Neuromarketing: Tapping into Consumer Psychology Increases Conversions
The best marketers can read consumer psychology intimately, including the specific functions of various facets of the human brain. This school of thought has led to the practice known as neuromarketing.
When embarking on the creation of any marketing campaign, it is advantageous to come to grips with the specific parts of the brain that can be stimulated and the potential resultant behaviours of a consumer.
Enter neuromarketing: the science of locating consumers’ ‘buy buttons’. The International Journal of Psychophysiology defines the concept as “the application of neuroscientific methods to analyse and understand human behavior in relation to markets and marketing exchanges“.
To appreciate how neuromarketing works, we must first understand certain areas of the brain, our reactions when they are triggered and how that, in turn, affects our decision making ability.
The rational vs. the emotional
Dr Piers Steel, Author and world-leading authority on the science of motivation, describes the process of decision making as the “interplay between [the] Limbic system and prefrontal cortex”, the former responsible for emotion and the latter for rationality.
If you’ve ever grabbed that delicious salty snack in favor of a more nutritious option, or procrastinated in completing an important project because you felt like going for a drink with friends instead, then you should blame your Limbic system for this behaviour. The Limbic system is concerned only with the ‘now’, making instinctual, immediate decisions that allow us to achieve short-term goals, such as the feeling of pleasure or the avoidance of pain. It operates incredibly quickly – sometimes at an unconscious level – and it is able to easily override our prefrontal cortex, making us extremely susceptible to temptation.
The more recently evolved prefrontal cortex is responsible for our executive function, complex cognitive behavior and is also concerned with achieving long-term goals. Both of these parts of the brain work simultaneously as we attempt to form decisions, creating a constant tension between the two until the anterior cingulate ‘picks’ which one to follow.
Because the prefrontal cortex is slower and requires more effort than the impulsive Limbic system, we often make the less rational decision in favour of a dopamine-induced high.
Deluding Ourselves: Believing the Illusion of Rational Decision Making
According to Dan Ariely, author of “Predictably Irrational”, whilst we often behave irrationally, our desire is to believe we make rational decisions. We find it very difficult to accept the truth that often we merely have the illusion of having made a decision, rather than actually having made one. Steel contends that much of the time people display little insight into their own decisions and marketers are using this to their advantage.
Since the recent advent of neurobiology in marketing, we have only just (in the last few decades) discovered that the best way to reach the consumer is to engage both the rational and emotional parts of the brain, rather than assuming consumer adherence to rational self interest. Previously, marketers concerned themselves only with value creation and product satisfaction.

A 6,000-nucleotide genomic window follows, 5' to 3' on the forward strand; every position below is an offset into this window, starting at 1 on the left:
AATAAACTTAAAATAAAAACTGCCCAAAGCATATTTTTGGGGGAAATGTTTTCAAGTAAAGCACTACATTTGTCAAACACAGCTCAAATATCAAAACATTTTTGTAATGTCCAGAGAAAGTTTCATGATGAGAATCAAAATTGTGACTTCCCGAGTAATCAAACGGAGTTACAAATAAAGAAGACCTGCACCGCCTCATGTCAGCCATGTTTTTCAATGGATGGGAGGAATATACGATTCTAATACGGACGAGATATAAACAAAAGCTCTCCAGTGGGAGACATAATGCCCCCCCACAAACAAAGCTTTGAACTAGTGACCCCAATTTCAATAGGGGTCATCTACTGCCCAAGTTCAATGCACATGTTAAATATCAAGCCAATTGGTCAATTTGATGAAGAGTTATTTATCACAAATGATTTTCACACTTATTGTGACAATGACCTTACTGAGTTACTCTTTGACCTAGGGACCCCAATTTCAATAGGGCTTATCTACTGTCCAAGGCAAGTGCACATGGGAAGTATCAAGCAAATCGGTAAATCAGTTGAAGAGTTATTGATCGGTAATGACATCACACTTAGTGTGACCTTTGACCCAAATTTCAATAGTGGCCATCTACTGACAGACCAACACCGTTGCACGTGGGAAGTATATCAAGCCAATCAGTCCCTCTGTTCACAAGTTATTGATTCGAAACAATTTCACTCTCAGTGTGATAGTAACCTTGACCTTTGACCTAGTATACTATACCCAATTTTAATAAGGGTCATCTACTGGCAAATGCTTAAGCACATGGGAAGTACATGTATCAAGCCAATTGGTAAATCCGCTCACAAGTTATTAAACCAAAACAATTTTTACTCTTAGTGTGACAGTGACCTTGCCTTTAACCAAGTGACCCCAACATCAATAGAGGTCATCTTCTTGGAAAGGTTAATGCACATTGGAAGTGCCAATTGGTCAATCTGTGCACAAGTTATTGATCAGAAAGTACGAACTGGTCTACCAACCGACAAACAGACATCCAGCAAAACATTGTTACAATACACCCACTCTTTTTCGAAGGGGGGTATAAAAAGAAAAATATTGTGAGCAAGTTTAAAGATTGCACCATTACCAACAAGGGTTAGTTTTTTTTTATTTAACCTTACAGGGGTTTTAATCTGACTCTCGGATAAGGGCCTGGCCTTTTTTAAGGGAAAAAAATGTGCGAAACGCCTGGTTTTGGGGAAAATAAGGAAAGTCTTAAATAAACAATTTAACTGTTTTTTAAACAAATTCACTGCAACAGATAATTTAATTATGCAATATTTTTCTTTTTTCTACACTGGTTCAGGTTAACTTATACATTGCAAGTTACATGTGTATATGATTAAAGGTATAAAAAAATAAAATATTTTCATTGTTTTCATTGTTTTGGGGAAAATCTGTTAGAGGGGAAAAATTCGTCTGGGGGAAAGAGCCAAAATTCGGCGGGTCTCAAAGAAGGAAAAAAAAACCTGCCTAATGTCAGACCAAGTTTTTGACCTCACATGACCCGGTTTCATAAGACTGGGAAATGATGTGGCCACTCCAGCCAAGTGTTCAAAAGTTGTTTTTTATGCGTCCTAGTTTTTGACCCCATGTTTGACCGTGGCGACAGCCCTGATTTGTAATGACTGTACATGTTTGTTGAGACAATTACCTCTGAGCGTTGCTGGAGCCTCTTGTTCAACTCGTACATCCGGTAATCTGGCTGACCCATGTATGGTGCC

The following represent a few important techniques of successful neuromarketing:
- Utilise the ‘Barroom Defence’: appeal to the consumer’s Limbic system while allowing them to maintain a sense of rationality behind the decision to purchase.
- Marketing stimuli should focus on the visual, rather than the verbal.
- The brain is geared towards adapting to new stimuli and therefore reacts better to the unexpected. Focus on new ways to motivate, delight and excite your customers.
- Human emotional state plays an often underestimated role in how we process factual information (e.g. a product’s benefits), so the timing of a message is crucial. Use a device to trigger arousal of the Limbic system via dopamine realise (e.g. an image of people socialising while wearing/eating/drinking/using your product) and only attempt to deliver the brand’s message following that image.
- Use ‘ease’ to influence behavior: impulse purchasing overrides comparison shopping and according to Steel “temptation is maximized if products are easily accessible.”
Due to the exponential rise in online shopping, most products are accessible from our homes and so, can now be purchased with increased impulsivity. This universal proximity provides retailers with more opportunities to appeal to the Limbic system. It is important for retailers to be present in as many digital realms as possible, as smartphones, social and digital media all provide ‘ease’ for the consumer.
Roger Dooley, author of “Neuromarketing”, suggest marketing techniques specific to web design:
- Utilise ‘Gamification’: The sense of achievement users feel will trigger dopamine release (the neurotransmitter that stimulates the Limbic system) and create positive associations to the product.
- Personalise your website to make use of ‘The Doppelganger Effect’, thereby creating active advertising by allowing the user to engage with the product.
- Try ordering your product placement based on the principle of primacy effect.
Neuromarketing is still in its infancy; it is neither conclusive nor has it lead to the forming of a heuristic, but the potential for businesses to employ learnings based on the study is very high. However, it is also important for retailers to consider the ethical quandary it poses in areas of awareness, consent and understanding on the part of the consumer.
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